Last updated on October 10th, 2022 at 09:10 am
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Milk is an important ingredient in many recipes. Most everyone has a jug of the white liquid sitting in their fridge. Milk can come in all kinds. There is whole milk, low-fat milk, nonfat (skim) milk, nut (almond, coconut) milk, soy milk, etc.
For this article we will be discussing coconut milk. Coconut milk has a lot of health benefits and is a yummy alternative to cow’s milk.
It comes from the white flesh of coconuts and is rich and creamy in texture with a thick consistency. If coconut milk can be used instead of regular milk, can you substitute milk for coconut milk?
When a recipe calls for coconut milk and you don’t have any, you can substitute milk for the coconut milk. Since coconut milk is thick and creamy you should use whole milk or 2% milk in place of the coconut milk and use less than the recipe calls for.
Milk can be substituted for coconut milk. If you do not have any coconut milk on hand and your recipe calls for it, just use regular milk. Coconut milk provides the recipe with coconut flavor, so if you like this flavor, try adding a little coconut oil in with the milk.
Now, if you don’t have regular milk, any other kind of milk can also be used instead of coconut milk. Coconut milk is lactose-free so those with a milk allergy can drink this kind of milk.
If you are needing a dairy-free milk to use in place of coconut milk then try soy milk, almond milk, cashew milk, oat milk, rice milk, spiced milk, or evaporated milk. Even heavy cream can be used as a substitute for coconut milk.
But if you are wondering if milk can be used in place of coconut milk, yes it can!
Can You Use Milk Instead Of Coconut Milk?
There are so many kinds of milk. Some are variations of dairy milk while others don’t have any lactose in them at all. Coconut milk can be used in many recipes including curry.
A curry is a sauce or gravy dish. In recipes, can you use milk instead of coconut milk?
Whole milk isn’t at the top of the list for coconut milk substitutes, however it still can be used instead of the coconut liquid. For coconut flavor add a little coconut oil. Milk is thinner than coconut milk so less is needed when using regular milk in a recipe.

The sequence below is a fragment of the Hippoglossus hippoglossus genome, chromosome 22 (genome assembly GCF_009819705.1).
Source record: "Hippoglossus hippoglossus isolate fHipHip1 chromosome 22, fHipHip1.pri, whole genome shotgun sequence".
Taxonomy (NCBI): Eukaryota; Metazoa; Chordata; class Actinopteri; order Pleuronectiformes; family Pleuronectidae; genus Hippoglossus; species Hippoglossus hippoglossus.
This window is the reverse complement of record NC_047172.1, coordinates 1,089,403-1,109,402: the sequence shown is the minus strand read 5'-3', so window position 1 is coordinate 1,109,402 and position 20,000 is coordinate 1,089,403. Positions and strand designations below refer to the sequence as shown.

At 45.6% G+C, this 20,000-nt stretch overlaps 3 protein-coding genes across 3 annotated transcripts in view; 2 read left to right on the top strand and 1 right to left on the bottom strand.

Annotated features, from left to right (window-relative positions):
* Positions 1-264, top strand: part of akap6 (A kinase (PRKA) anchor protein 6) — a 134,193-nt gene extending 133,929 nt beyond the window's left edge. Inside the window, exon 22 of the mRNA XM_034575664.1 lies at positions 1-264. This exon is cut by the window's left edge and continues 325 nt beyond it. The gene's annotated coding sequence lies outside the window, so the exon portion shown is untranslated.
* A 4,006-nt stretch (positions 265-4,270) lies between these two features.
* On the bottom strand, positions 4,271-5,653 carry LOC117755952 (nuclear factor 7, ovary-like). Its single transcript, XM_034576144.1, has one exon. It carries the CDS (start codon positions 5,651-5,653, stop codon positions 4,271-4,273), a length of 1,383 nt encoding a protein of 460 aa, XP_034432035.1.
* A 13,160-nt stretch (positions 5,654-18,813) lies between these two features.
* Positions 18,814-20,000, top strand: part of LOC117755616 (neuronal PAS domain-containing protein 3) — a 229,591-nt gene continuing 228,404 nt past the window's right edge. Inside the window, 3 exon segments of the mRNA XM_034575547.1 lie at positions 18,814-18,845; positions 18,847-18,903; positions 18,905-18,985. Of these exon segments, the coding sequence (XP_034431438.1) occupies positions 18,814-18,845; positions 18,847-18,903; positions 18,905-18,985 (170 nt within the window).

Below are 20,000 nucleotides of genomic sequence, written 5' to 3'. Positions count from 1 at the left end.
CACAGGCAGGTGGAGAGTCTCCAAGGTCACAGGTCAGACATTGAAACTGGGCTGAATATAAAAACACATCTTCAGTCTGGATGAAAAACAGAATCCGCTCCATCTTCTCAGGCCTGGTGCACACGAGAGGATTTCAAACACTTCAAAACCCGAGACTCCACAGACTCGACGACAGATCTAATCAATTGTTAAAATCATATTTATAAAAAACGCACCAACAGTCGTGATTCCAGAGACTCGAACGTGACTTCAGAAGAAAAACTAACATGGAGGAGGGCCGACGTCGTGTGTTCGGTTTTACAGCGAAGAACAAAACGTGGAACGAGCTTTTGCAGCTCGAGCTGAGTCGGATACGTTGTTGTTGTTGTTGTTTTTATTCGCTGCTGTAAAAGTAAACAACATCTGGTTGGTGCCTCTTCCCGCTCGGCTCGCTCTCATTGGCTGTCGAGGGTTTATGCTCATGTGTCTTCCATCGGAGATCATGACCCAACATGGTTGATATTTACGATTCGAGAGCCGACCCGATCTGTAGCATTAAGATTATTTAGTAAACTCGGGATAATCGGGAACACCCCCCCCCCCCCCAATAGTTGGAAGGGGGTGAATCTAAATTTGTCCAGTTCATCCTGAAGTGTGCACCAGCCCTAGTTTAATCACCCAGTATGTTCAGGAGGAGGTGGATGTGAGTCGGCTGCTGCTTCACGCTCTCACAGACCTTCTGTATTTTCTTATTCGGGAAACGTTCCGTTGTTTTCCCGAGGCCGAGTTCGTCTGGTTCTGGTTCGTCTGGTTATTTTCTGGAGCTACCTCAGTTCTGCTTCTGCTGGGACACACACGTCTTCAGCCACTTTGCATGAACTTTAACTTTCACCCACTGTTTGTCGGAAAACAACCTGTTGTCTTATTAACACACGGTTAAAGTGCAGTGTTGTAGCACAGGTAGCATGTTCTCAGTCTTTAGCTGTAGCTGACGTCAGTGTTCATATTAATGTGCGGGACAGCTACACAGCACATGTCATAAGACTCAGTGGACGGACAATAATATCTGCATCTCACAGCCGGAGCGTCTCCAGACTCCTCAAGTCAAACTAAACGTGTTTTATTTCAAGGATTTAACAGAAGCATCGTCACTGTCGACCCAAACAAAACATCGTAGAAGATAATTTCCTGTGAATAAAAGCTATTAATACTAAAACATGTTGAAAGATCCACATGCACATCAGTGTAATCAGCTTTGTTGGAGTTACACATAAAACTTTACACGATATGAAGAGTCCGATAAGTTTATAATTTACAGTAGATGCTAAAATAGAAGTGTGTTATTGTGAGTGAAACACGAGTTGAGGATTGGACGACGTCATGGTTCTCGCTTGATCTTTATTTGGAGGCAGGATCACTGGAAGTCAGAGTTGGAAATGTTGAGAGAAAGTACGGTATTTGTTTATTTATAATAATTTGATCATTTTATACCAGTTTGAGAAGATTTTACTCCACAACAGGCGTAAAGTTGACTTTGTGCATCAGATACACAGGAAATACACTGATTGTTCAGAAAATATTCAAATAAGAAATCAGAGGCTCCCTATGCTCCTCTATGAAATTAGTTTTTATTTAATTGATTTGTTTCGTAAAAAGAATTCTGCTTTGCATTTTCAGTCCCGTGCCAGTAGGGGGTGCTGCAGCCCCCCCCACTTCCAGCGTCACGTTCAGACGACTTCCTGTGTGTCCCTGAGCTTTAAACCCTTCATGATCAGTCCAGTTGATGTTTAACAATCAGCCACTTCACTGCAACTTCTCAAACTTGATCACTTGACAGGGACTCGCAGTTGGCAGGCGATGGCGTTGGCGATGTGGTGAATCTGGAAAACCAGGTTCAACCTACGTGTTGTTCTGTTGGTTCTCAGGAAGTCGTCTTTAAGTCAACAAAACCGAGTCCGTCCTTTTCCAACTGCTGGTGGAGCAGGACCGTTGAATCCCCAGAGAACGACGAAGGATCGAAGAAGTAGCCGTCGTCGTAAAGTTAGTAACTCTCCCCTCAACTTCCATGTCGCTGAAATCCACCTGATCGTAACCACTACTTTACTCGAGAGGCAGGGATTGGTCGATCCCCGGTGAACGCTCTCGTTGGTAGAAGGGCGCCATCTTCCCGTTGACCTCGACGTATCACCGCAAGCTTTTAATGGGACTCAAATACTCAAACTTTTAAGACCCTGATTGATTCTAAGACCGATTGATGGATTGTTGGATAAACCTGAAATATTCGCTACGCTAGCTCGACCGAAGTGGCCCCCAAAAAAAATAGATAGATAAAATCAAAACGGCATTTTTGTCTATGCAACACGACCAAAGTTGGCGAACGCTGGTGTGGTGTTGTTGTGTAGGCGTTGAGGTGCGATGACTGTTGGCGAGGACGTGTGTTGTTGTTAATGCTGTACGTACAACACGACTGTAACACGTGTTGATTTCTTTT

According to the article, 8 Substitutes for Coconut Milk, “Perhaps you’re out of coconut milk, or allergic to coconut. Or maybe you don’t like the flavor! Whatever the case, never fear…Here are our top substitutes for coconut milk in curry:…”
They go on to say, “We’d suggest a milk with a higher fat content to mimic the richness of coconut milk, like whole milk or at least 2%. The consistency will be more watery than coconut milk, so use less than the recipe calls for. If you like a coconut flavor, add a little coconut oil.”
If you need a substitute ingredient for coconut milk, use milk. Even in a curry which calls for coconut milk, you can use milk.
Milk however, is thinner than coconut milk which is thick, rich and creamy. So, when using milk in place of coconut milk, use less. Really, any kind of milk will work just fine in place of your coconut-flavored liquid. If you need a dairy-free option stick with milks like soy or almond. If you don’t, then regular milk is just fine to use.
Is Coconut Milk The Same As Regular Milk?
Along with being a staple ingredient in many kitchens and recipes, milk is also yummy to drink by itself. It has many health benefits and vitamins.
Since milk can be used in place of coconut milk, is coconut milk the same as milk?
Coconut milk is different from regular milk. Coconut milk is made from the white flesh from mature brown coconuts. Regular milk, comes from cows and has a thinner consistency.
The article, Coconut Milk Versus Cow’s Milk explains that, “…coconut milk and creamer compare with cow’s milk and half and half, nutritionally speaking…plain unsweetened coconut milk has only about half as many calories as skim milk. However, coconut milk contains no protein, compared with about 8 grams per serving with cow’s milk. Coconut milk is also very low in carbohydrates, while milk has about 12 grams of carbohydrates per serving in the form of lactose, or milk sugar…So, if you’re lactose intolerant or allergic to milk proteins, coconut milk offers a clear advantage. If you’re trying to include more protein in your meals, coconut milk will be of little help there.”
By just thinking about the name of these types of milk, you can see that they are different. Obviously, coconut milk comes from a coconut. Coconuts are the fruit of the coconut tree that are mature when brown.
Their white slesh is shredded, pureed with water and strained to make the rich creamy liquid called coconut milk. So, it’s not real milk, but definitely simulates milk.
Regular milk comes from a cow. It is pasteurized and then sold in stores. Milk is very healthy as it is an excellent source of protein and contains a lot of nutrients such as calcium, phosphorus, B and D vitamins, and potassium.
Just like milk can be used for coconut milk, coconut milk can be used instead of regular milk.
In conclusion, you can use milk as a substitute for coconut milk. If a recipe calls for coconut milk and you don’t have any or simply don’t want to use it, you can use regular milk.
Any type of milk can be used, even non-dairy milks. If you want coconut flavor, add in some coconut oil.
Since milk is thinner than coconut milk, you will want to use less than the amount of coconut milk the recipe calls for, or the final result may be watery. Coconut milk is definitely different from milk, but they can be used interchangeably in most recipes.